Addressing world hunger

As our planet warms and the population continues to increase, one of the most significant issues is going to be that of food security - how do we continue to feed people when the amount of arable land is finite and the plants themselves are coming under increasing threat from drought, heat and fungal attack?

Addressing world hunger

Our progress so far 

During the 21st century, due to the world's population increasing to an estimated 9 billion and the continued loss of agricultural land as a result of climate change, it is predicted that agricultural production will have to double. As plants are the primary producers of the majority of our food, plant science research is key to improving crop production and developing plants that can thrive in harsh environmental conditions.

Oxford Brookes is an expert player in plant science, leading the field in the unique use of high tech microscopes to study living cells. With a new Brookes Bio-imaging Centre soon to open, this research has the potential to make global impact.  

Our ambitions

Oxford Brookes plant scientists study the structure of plant cells with the aim of meeting global demand for food. They are seeking to build on their ongoing research providing key information designed to improve productivity.  Current projects range from looking at how the surface of cells may help regulate cell structure and protect against pathogen attack to the study of plant enzyme pathways to determine how they can be enhanced to maximise crop yield.   

Particular investigations include:

  • mimicking fungal attack on the plant in an attempt to boost the plant's natural immune response. If plants were better able to combat fungal and bacterial pathogens then the large proportion of crops that are lost to microbes every year could be reduced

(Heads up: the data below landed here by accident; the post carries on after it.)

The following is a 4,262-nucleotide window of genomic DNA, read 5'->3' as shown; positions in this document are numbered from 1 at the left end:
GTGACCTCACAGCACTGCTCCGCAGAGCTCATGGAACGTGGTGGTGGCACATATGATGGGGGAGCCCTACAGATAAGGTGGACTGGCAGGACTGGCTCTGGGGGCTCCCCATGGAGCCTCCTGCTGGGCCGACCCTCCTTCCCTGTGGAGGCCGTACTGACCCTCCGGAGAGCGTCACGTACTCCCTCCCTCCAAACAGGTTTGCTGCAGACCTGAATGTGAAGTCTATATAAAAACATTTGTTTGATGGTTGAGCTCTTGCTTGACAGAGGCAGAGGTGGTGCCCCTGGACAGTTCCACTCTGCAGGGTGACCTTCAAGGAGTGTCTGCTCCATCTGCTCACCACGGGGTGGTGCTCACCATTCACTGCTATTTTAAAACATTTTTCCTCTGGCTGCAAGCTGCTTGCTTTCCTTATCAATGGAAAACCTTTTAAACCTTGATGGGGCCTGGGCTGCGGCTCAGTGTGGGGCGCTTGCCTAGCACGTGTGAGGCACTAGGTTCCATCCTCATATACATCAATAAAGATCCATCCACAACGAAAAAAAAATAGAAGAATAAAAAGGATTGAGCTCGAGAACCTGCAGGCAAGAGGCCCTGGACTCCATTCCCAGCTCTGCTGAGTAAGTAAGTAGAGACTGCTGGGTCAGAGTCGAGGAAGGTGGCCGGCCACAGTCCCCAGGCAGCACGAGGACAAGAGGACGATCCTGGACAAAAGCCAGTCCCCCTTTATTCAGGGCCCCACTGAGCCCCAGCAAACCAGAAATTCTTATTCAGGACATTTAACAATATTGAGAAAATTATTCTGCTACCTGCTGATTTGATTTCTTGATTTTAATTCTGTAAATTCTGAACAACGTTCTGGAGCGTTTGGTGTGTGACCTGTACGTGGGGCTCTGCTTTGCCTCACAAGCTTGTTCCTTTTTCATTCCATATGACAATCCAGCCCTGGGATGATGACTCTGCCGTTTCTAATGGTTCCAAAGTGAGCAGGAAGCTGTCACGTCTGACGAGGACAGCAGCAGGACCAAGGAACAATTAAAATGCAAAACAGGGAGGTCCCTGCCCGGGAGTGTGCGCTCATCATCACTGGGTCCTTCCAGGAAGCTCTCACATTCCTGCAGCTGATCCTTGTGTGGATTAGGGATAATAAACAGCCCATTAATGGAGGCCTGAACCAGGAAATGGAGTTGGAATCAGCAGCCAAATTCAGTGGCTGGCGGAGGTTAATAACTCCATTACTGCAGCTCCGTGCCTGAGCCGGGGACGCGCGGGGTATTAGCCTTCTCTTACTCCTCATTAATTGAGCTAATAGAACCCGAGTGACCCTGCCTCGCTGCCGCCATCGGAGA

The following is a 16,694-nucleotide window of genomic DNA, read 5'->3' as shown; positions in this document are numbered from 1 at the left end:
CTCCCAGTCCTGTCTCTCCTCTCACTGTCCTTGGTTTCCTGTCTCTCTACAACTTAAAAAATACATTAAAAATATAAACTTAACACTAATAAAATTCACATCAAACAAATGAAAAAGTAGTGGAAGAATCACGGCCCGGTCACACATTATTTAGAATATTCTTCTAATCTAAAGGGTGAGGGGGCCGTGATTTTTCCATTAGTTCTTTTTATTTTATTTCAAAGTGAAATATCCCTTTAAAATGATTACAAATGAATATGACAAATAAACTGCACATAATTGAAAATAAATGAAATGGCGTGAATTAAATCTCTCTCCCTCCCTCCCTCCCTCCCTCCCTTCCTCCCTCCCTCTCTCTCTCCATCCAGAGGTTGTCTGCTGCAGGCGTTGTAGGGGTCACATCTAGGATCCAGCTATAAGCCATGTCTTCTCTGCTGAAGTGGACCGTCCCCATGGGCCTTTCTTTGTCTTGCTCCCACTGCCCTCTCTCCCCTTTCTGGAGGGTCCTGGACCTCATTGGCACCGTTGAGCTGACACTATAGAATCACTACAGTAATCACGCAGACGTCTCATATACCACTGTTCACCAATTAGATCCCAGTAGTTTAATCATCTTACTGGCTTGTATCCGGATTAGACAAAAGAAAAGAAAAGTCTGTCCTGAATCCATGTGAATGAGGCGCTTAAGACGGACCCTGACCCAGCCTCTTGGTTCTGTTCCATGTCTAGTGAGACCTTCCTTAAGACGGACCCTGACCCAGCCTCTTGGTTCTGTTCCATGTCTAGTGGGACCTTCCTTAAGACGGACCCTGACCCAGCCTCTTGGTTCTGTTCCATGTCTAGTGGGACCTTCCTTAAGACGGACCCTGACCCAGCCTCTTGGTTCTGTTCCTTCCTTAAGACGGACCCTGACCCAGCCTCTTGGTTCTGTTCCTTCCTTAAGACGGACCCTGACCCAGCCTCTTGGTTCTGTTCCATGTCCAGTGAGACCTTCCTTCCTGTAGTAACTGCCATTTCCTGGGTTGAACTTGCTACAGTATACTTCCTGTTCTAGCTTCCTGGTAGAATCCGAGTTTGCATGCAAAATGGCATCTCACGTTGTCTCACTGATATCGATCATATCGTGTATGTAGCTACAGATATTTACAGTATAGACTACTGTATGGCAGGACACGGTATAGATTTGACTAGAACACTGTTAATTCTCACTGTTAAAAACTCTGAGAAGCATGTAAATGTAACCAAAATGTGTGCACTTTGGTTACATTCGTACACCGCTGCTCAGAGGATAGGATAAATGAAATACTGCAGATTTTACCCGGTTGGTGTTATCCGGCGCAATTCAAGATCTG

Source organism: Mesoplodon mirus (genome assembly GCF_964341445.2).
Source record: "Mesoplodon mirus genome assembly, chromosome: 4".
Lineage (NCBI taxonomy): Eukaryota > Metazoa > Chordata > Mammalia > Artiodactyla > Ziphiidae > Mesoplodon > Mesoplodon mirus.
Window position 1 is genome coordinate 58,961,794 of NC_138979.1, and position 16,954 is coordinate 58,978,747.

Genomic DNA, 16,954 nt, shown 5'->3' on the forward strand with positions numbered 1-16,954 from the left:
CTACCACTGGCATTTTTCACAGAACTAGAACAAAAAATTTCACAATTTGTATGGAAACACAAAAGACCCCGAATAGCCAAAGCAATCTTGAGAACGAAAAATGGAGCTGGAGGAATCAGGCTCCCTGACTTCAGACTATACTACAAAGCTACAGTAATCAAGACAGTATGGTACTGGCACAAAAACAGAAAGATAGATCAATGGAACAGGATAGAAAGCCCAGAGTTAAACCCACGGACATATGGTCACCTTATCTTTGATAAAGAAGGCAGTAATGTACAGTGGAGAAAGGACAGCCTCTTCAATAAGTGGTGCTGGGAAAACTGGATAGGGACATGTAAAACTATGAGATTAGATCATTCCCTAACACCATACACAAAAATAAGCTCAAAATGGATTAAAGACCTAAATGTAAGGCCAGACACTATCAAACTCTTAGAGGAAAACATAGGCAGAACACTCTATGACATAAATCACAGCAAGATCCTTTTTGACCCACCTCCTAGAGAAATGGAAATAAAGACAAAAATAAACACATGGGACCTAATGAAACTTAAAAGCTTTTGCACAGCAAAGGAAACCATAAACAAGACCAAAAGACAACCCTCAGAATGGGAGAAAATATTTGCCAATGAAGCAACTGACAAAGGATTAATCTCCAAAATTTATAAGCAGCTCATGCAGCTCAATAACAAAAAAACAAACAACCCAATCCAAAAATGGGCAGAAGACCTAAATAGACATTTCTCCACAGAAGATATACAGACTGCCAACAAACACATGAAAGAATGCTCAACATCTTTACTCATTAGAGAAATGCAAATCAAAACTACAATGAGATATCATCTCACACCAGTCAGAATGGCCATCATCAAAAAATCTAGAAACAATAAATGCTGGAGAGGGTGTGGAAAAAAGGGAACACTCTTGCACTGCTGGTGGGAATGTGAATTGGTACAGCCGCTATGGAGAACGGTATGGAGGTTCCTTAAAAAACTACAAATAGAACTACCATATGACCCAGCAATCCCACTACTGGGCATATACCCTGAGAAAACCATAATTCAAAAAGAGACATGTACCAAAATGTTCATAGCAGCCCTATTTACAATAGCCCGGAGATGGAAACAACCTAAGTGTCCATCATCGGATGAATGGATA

• looking at the genes responsible for fruit size. The goal of this research is to produce plants such as wheat and oil-seed rape that have greatly enhanced production from the same fields in which they are currently grown
  • understanding the cellular structures that produce protein and carbohydrates for food production
  • identifying key proteins of the membranes that surround the cell nucleus and their role in controlling gene expression and in cell responses to stress and pathogens.

How you can help

If you are motivated to help us deliver life enhancing research, donations of all sizes will help to make this a reality. By supporting our Environment Fund, your gift will help us find the answers to producing food more efficiently and meeting global productivity.

Case study

John Runions is a leading plant cell biologist at Brookes looking at the life processes of plants, work which could have a huge impact:  

There is a looming crisis. How can we feed the world population with the available land? We’re looking at making plants more productive, not by the number of plants but by their size, for instance making the ear of wheat twice the size – twice the yield from a field. The project is the most important aspect of plant biological research.

John Runions, Reader in Cell and Molecular Biology